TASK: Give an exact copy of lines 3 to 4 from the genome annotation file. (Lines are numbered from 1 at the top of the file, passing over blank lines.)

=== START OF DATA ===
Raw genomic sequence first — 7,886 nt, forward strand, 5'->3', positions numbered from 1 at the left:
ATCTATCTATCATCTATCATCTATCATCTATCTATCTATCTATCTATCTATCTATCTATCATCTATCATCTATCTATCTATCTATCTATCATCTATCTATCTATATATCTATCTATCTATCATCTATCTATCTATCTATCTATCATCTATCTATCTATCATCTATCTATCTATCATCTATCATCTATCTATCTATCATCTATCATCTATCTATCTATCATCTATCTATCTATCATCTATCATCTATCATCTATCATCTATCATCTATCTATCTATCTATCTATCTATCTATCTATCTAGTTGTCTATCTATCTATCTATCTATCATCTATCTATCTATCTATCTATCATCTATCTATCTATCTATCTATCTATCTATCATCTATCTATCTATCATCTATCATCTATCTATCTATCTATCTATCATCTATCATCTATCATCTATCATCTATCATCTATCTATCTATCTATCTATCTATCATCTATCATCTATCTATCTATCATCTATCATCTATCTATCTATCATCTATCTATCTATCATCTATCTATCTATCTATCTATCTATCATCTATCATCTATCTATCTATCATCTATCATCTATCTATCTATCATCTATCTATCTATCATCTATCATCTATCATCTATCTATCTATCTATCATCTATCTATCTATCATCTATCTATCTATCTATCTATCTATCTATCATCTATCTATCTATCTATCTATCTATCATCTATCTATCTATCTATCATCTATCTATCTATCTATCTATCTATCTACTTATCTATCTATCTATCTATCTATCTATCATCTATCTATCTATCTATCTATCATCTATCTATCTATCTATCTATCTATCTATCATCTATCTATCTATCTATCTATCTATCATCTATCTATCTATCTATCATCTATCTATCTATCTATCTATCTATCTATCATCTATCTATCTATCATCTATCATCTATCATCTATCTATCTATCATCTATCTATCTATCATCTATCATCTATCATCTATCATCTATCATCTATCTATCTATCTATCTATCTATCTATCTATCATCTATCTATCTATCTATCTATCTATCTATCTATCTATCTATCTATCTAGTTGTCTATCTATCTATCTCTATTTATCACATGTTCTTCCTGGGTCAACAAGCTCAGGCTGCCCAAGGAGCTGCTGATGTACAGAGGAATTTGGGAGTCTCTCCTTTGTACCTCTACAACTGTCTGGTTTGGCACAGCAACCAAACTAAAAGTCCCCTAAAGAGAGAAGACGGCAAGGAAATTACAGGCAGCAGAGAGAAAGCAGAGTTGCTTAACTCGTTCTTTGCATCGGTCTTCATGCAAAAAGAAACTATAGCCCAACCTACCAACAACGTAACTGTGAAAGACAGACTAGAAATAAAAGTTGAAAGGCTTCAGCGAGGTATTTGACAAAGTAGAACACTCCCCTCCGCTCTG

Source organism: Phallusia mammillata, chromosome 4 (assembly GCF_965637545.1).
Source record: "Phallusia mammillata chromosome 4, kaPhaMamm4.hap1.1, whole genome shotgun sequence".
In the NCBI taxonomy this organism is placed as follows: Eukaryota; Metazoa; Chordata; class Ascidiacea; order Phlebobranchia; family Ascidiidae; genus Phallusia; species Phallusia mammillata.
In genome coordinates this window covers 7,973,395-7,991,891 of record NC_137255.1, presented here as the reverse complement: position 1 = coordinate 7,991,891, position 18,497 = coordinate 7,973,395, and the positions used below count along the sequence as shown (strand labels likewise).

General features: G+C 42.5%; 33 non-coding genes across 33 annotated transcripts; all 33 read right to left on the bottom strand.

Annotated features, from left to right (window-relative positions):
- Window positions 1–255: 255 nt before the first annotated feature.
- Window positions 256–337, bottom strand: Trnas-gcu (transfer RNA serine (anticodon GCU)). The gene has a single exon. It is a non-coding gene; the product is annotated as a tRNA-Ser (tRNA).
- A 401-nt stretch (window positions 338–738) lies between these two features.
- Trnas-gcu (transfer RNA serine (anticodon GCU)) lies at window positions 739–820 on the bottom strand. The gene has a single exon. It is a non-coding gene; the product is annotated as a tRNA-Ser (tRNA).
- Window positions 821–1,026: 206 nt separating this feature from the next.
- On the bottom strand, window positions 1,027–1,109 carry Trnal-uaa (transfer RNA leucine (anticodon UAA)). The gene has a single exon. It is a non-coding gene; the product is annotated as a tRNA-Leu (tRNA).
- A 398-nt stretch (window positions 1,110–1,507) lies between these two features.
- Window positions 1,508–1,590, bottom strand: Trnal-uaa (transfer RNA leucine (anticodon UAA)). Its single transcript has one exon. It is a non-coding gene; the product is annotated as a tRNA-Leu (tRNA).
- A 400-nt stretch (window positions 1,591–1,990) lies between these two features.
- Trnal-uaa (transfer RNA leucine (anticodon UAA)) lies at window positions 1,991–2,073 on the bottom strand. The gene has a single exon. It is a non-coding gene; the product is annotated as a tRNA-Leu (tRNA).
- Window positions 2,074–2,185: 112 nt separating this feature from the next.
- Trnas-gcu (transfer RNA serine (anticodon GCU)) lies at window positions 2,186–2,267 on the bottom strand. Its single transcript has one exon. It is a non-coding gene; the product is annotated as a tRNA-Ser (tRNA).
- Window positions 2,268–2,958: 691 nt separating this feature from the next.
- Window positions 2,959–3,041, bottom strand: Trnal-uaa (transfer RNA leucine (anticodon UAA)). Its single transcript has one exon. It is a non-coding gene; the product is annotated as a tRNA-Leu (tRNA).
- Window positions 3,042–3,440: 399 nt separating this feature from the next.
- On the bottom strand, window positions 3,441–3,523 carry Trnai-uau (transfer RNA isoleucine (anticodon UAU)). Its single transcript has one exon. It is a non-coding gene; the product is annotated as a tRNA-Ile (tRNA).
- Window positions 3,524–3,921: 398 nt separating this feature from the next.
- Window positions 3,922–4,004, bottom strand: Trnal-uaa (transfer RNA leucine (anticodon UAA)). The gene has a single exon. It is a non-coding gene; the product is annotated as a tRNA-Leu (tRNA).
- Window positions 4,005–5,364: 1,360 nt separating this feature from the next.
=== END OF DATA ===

Source organism: Phallusia mammillata, chromosome 4 (assembly GCF_965637545.1).
Source record: "Phallusia mammillata chromosome 4, kaPhaMamm4.hap1.1, whole genome shotgun sequence".